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With more institutional money in the market and the industrialization of private equity, the number of attractive opportunities are shrinking while the criteria for investment are increasing. As a natural consequence more focus is being put on due diligence. Investors are trying to ensure that risks are properly priced, but with ever less time to do so, and without jeopardising the relationship with management. Traditional due diligence is necessary, but no longer sufficient and fund managers are innovating to master the new DD challenge.
Diligence has typically been a backward-looking risk-off exercise, focusing on historical financials, legal and environmental risks. However, with more ambitious value creation plans, due diligence has evolved to be more forward-looking and include commercial, IT and leadership DD – a broader set of complex topics to cover in a shorter period of time. Dennis Hall, Global Head of Portfolio Management at Baird notes the challenge, “we have lots of diligence tools, but how do we agree on and then execute the path to value? A big part is not covered by traditional DD. Understanding the team and organization’s capability to execute are fundamental.”
In particular, investors struggle with assessing the ability of the target company’s organization to implement the value growth plan. They are frustratingly stuck with rudimentary tools that limit their ability to understand the organization’s true ways of working and the quality of management below the C-Suite. The limits of traditional assessment have been reached.
Psychometric testing provides valuable inputs on manager strengths and weaknesses. And full-blown management assessment gives more breadth and depth at the individual and team level. However, deal teams complain that results lack value creation plan context, and don’t address other drivers of organizational readiness. In addition, individual assessments are intrusive and subjective tools that run a risk of alienating management and jeopardizing the deal.
So how should investors get under the hood to understand the inherent ability of a company to execute a value creation plan? The answer is to look beyond the senior leadership and at the quality of management processes which drive day-to-day decision-making and implementation. Baird Capital has been on the leading edge of implementing human capital and organizational effectiveness reviews as part of their investment process. According to Hall, “The benefit is clarity on the organizational development journey with management up-front. This helps us get buy-in and alignment with the team on necessary improvement steps.”
Working closely with mid-market fund clients over many years, Humatica has refined a structured approach to assess diverse organizational readiness factors pre-deal. In a short period of exclusivity, deal teams get fact-based transparency on how the target company really works, and likely organizational bottlenecks in the context of the value creation plan.
Valuable insights come from triangulating multiple data sources including the data room, desk research, structured management interviews, and inputs from the deal-team and advisors who interact with the management during DD. By codifying best-practice management processes in a maturity model, a few targeted questions reveal the gaps which would otherwise go undetected until the implementation stumbles. What a management team may proudly describe as a best-practice management process that “got them there”, may not be adequate to “get them there”.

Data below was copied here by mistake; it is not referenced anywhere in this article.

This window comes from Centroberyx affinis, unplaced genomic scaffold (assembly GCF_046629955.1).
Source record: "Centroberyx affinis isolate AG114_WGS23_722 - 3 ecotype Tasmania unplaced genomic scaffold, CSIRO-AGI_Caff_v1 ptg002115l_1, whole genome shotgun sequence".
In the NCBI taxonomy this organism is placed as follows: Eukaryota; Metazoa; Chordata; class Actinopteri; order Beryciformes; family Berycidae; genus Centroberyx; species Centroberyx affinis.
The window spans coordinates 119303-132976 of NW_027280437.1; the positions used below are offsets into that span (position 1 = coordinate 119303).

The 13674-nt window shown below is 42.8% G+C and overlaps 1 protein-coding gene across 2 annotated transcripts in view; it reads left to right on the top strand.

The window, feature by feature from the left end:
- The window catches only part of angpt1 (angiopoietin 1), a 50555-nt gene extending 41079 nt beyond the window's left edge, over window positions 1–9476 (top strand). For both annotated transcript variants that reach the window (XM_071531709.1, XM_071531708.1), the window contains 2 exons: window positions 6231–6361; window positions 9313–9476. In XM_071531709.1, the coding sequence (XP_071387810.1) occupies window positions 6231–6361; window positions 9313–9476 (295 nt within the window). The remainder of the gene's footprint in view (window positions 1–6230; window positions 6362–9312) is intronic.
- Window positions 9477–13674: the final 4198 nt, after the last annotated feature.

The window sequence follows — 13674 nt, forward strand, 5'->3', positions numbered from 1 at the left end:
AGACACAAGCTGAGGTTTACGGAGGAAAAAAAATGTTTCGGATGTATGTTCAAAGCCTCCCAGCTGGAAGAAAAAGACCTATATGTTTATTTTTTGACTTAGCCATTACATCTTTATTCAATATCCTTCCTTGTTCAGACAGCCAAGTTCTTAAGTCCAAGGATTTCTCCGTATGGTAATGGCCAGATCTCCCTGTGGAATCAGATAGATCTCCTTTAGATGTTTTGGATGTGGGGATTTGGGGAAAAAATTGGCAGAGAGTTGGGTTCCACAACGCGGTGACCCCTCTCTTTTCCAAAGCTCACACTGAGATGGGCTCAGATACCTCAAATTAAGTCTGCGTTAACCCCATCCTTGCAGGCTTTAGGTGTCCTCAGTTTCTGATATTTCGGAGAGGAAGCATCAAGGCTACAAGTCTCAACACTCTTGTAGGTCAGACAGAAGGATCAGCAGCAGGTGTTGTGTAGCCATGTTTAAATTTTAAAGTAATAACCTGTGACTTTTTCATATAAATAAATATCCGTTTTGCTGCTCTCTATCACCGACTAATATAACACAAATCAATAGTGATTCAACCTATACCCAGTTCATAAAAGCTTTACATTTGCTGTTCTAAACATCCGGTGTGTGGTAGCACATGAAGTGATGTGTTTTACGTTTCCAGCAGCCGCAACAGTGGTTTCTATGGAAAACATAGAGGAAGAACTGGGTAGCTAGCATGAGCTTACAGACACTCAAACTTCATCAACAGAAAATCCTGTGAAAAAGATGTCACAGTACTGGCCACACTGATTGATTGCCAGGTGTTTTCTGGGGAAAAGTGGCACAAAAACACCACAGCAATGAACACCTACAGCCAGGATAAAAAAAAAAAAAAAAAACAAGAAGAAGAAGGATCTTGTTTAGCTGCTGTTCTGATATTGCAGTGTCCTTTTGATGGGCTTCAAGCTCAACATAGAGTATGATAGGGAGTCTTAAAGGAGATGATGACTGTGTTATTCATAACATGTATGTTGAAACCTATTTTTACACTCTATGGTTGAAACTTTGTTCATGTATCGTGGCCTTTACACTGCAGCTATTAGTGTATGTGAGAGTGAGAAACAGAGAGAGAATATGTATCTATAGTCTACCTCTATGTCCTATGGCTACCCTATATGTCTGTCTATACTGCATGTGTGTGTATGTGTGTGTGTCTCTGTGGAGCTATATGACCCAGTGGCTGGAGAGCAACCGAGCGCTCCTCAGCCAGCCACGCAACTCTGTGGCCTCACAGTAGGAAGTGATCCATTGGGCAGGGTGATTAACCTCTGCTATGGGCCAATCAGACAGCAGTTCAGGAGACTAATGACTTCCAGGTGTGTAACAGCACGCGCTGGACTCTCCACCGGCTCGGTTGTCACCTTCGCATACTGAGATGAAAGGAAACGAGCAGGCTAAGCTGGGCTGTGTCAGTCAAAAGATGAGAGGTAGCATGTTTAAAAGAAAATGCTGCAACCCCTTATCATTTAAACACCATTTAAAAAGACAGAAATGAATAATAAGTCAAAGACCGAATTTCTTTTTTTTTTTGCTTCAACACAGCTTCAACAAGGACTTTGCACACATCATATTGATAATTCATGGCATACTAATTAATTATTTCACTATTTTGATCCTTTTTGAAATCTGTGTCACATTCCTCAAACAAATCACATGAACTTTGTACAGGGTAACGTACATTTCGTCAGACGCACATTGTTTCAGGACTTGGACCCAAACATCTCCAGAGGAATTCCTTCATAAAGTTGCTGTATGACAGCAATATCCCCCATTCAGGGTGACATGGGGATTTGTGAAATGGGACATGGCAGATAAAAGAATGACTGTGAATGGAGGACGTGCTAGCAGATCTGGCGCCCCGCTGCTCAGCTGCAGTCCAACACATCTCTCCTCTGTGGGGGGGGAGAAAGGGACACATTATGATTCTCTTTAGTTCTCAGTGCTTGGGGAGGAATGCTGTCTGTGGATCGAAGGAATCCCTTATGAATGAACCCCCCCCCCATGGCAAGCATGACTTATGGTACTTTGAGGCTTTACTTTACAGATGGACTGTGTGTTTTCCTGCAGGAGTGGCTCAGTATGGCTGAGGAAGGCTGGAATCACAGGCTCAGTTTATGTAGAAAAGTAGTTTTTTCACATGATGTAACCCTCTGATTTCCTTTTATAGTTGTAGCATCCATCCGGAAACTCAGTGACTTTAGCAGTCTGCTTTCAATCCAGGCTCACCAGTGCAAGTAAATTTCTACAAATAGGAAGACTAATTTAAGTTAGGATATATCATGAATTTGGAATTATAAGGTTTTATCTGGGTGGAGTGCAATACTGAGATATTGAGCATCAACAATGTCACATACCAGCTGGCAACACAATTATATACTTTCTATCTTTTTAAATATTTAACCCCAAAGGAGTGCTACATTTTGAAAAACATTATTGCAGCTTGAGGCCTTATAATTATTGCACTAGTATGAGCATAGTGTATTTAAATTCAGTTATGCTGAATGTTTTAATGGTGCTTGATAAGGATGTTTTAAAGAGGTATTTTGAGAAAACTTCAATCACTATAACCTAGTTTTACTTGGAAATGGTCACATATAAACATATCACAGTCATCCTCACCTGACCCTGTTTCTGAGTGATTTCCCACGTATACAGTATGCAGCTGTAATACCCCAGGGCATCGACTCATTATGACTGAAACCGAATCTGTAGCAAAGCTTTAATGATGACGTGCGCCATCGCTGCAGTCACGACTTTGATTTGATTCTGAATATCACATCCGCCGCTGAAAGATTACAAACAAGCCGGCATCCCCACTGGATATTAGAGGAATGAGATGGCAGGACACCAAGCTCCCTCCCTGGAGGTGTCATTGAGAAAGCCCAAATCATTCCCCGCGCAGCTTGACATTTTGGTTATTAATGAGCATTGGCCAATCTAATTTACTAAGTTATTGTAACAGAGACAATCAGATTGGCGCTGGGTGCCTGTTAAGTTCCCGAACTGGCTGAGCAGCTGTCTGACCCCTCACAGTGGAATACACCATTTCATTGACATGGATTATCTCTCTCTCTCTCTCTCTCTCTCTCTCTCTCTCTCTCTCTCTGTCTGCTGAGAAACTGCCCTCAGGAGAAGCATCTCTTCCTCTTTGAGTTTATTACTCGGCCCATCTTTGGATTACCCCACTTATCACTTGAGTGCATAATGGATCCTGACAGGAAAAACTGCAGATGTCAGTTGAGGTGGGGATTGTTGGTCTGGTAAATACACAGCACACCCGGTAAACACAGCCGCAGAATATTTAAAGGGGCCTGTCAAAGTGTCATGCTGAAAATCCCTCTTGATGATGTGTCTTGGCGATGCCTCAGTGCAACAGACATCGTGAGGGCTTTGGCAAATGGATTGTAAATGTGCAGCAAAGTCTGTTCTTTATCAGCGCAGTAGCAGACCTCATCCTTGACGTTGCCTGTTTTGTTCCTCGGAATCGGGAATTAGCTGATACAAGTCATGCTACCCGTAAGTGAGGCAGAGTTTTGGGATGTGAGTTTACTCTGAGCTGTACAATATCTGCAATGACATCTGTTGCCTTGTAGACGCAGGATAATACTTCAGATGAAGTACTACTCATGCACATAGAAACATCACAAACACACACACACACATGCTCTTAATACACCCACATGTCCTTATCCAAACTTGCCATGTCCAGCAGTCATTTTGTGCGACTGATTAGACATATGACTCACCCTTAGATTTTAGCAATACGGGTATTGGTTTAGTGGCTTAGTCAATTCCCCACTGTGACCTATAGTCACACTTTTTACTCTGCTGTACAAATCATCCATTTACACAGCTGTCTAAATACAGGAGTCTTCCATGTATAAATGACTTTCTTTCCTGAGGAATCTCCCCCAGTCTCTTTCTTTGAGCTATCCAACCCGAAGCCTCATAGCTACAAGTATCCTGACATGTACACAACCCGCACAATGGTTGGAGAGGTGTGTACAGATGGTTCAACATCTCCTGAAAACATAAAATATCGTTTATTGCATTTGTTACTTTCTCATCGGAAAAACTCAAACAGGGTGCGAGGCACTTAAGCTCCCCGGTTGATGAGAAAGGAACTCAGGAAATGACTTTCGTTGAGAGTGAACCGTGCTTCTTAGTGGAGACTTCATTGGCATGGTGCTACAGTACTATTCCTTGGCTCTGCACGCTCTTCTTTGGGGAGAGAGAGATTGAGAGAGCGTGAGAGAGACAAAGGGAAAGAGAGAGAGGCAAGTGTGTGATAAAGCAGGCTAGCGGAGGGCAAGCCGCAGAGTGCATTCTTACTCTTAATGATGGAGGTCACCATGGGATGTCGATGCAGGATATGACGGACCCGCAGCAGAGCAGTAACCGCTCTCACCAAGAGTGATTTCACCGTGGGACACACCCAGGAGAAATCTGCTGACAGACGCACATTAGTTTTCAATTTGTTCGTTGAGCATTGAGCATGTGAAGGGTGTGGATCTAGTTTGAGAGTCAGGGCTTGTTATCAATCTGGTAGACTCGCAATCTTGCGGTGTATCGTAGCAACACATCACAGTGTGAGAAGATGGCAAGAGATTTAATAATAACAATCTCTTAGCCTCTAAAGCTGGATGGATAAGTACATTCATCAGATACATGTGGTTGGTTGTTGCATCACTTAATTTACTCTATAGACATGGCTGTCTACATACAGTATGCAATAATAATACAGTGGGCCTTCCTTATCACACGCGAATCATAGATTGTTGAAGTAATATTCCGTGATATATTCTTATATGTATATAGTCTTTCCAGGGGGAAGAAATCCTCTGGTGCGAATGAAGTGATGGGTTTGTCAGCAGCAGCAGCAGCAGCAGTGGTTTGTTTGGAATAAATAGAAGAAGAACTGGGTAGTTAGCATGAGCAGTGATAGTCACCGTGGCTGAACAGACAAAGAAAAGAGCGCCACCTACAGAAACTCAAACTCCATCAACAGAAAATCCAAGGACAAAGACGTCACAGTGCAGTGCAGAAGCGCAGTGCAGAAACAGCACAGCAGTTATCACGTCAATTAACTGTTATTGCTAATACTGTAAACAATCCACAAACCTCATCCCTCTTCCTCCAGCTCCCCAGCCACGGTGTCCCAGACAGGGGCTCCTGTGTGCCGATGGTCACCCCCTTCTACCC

A documented maturity model enables rapid, fact-based assessment of management process quality in all functional areas critical for value growth, including Sales, Product Development and Marketing.
Other benefits of this approach are that it is non-threatening for target company managers. They find the structured interviews pleasant and valuable. Good questions trigger a healthy re-think of existing management processes in the context of the next value growth step. The assessment of management process maturity also provides a more objective and relevant leadership assessment since as-is processes are defined by the leaders, and are therefore a better indication of competence.
Identified organizational and management bottlenecks can then be factored into the investment case. This is not only valuable for the deal team. Management also benefits by sharing the org DD results post-deal. It helps them to re-think needed organizational and leadership changes up-front, and execute the value creation plan on-time. It’s a lot better for all stakeholders to identify potential issues in the beginning, rather than have sledgehammer change 1-2 years down the road when implementation stumbles.
Organizational due diligence is evolving with PE market requirements. As entry multiples reach new highs, investors are digging deeper into target organizations. And for this, they need new tools. Like modern-day gold prospectors, more sophisticated methods are being employed by pioneer mid-market funds to go beyond traditional leadership assessment with broader organizational due diligence. Their quest to understand the inner workings of the target company up-front and initiate required organizational changes early, is delivering golden nugget exit multiples. As Hall finally notes, “Baird’s consistent performance is partly driven by focusing on applying integrated human capital and organizational DD processes.”
This article originally appeared in the due diligence special issue of Real Deals Magazine. To download it in PDF format, click here. If you want to learn more about our due diligence services, contact us.
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